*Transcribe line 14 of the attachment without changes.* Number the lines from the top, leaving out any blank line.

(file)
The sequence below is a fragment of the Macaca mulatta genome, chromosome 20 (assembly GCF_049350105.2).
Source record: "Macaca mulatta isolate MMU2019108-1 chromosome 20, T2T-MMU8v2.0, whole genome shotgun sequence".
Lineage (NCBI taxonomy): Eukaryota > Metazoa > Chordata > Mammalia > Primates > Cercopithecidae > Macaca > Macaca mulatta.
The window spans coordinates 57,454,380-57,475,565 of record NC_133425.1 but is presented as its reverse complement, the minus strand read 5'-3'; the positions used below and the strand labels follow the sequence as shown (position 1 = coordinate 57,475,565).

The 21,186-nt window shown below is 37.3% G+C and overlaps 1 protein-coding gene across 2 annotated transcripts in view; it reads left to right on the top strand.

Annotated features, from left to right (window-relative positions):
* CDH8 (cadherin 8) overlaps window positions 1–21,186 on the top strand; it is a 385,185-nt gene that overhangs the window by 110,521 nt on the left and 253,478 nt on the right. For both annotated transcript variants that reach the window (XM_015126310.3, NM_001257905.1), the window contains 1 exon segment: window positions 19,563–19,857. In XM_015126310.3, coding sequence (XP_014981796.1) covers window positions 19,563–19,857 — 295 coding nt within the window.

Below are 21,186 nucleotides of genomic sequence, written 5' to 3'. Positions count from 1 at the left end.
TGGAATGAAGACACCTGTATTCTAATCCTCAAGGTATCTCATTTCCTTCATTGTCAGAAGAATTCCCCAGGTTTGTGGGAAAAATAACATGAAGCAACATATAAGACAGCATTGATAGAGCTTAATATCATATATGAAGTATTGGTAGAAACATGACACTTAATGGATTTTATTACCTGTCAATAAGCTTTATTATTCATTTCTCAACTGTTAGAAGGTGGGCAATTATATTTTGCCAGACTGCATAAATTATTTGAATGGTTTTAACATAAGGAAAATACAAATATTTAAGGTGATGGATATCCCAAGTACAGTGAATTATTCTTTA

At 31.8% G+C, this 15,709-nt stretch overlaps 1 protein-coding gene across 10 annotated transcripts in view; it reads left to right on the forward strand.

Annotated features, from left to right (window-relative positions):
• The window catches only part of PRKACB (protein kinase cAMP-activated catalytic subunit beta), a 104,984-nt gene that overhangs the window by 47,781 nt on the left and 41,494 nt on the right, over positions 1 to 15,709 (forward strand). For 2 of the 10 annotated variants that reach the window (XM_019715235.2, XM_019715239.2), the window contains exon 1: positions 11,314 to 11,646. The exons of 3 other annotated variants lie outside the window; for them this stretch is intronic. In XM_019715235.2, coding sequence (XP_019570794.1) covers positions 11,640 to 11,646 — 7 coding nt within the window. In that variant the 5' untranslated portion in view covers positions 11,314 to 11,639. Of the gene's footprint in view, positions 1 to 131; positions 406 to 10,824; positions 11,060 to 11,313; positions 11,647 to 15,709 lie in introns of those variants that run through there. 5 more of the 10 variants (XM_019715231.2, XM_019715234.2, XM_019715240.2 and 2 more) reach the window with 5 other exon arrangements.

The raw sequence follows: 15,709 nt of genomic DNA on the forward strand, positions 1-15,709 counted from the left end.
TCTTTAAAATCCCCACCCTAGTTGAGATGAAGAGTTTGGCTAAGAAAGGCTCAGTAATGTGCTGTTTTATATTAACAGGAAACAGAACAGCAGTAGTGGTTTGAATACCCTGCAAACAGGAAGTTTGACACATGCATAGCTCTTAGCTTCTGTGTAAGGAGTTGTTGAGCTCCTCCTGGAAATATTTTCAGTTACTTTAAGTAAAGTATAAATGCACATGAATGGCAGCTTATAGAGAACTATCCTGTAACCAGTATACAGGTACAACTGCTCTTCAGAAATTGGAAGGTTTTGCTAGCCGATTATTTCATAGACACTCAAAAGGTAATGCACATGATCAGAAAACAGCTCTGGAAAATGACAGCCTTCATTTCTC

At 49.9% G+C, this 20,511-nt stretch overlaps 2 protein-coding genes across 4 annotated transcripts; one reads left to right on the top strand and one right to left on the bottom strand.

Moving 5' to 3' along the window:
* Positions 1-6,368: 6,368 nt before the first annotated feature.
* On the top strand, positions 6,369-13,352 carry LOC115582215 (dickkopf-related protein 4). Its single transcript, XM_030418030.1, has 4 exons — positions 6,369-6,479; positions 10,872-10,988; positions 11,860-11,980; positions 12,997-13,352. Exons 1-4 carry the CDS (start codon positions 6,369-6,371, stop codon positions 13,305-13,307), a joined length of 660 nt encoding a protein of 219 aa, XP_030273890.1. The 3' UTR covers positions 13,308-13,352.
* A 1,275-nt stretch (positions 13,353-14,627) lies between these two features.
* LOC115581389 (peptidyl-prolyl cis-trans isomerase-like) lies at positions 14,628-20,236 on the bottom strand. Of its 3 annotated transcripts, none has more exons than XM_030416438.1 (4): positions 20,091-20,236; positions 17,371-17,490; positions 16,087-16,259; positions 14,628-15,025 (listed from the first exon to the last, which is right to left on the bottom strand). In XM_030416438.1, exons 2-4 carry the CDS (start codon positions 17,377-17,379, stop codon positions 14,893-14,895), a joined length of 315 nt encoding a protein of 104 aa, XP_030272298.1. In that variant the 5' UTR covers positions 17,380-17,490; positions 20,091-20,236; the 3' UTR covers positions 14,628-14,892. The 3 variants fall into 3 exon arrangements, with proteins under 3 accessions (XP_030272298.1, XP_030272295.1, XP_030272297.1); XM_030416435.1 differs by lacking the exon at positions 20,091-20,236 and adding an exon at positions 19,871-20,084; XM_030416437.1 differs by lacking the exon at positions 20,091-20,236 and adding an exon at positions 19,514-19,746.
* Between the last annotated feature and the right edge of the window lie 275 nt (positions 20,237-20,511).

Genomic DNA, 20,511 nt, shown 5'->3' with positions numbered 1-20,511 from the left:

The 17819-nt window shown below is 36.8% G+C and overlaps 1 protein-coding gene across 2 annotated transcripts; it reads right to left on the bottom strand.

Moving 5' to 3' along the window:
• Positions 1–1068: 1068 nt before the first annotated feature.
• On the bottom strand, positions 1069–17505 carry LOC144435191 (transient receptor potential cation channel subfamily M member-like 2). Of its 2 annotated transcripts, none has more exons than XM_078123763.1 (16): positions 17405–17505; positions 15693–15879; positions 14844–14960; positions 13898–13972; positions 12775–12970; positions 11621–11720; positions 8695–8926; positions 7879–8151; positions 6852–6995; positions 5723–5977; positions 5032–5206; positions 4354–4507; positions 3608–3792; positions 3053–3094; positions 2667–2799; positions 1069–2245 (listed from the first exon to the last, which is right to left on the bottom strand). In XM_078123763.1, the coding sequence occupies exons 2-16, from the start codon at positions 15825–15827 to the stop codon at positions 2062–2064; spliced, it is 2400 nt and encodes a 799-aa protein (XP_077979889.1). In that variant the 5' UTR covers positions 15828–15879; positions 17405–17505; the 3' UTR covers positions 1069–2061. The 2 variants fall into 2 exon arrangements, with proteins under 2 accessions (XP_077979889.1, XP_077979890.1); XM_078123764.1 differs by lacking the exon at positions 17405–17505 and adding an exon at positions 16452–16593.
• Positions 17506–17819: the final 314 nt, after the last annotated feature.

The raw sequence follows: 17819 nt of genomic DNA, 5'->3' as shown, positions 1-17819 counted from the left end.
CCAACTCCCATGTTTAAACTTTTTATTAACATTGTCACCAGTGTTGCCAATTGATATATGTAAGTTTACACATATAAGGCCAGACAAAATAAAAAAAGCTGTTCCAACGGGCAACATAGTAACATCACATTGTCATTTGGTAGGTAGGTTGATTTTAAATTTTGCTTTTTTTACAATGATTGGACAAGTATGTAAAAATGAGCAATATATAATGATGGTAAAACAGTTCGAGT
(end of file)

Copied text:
TCTTTAAAATCCCCACCCTAGTTGAGATGAAGAGTTTGGCTAAGAAAGGCTCAGTAATGTGCTGTTTTATATTAACAGGAAACAGAACAGCAGTAGTGGTTTGAATACCCTGCAAACAGGAAGTTTGACACATGCATAGCTCTTAGCTTCTGTGTAAGGAGTTGTTGAGCTCCTCCTGGAAATATTTTCAGTTACTTTAAGTAAAGTATAAATGCACATGAATGGCAGCTTATAGAGAACTATCCTGTAACCAGTATACAGGTACAACTGCTCTTCAGAAATTGGAAGGTTTTGCTAGCCGATTATTTCATAGACACTCAAAAGGTAATGCACATGATCAGAAAACAGCTCTGGAAAATGACAGCCTTCATTTCTC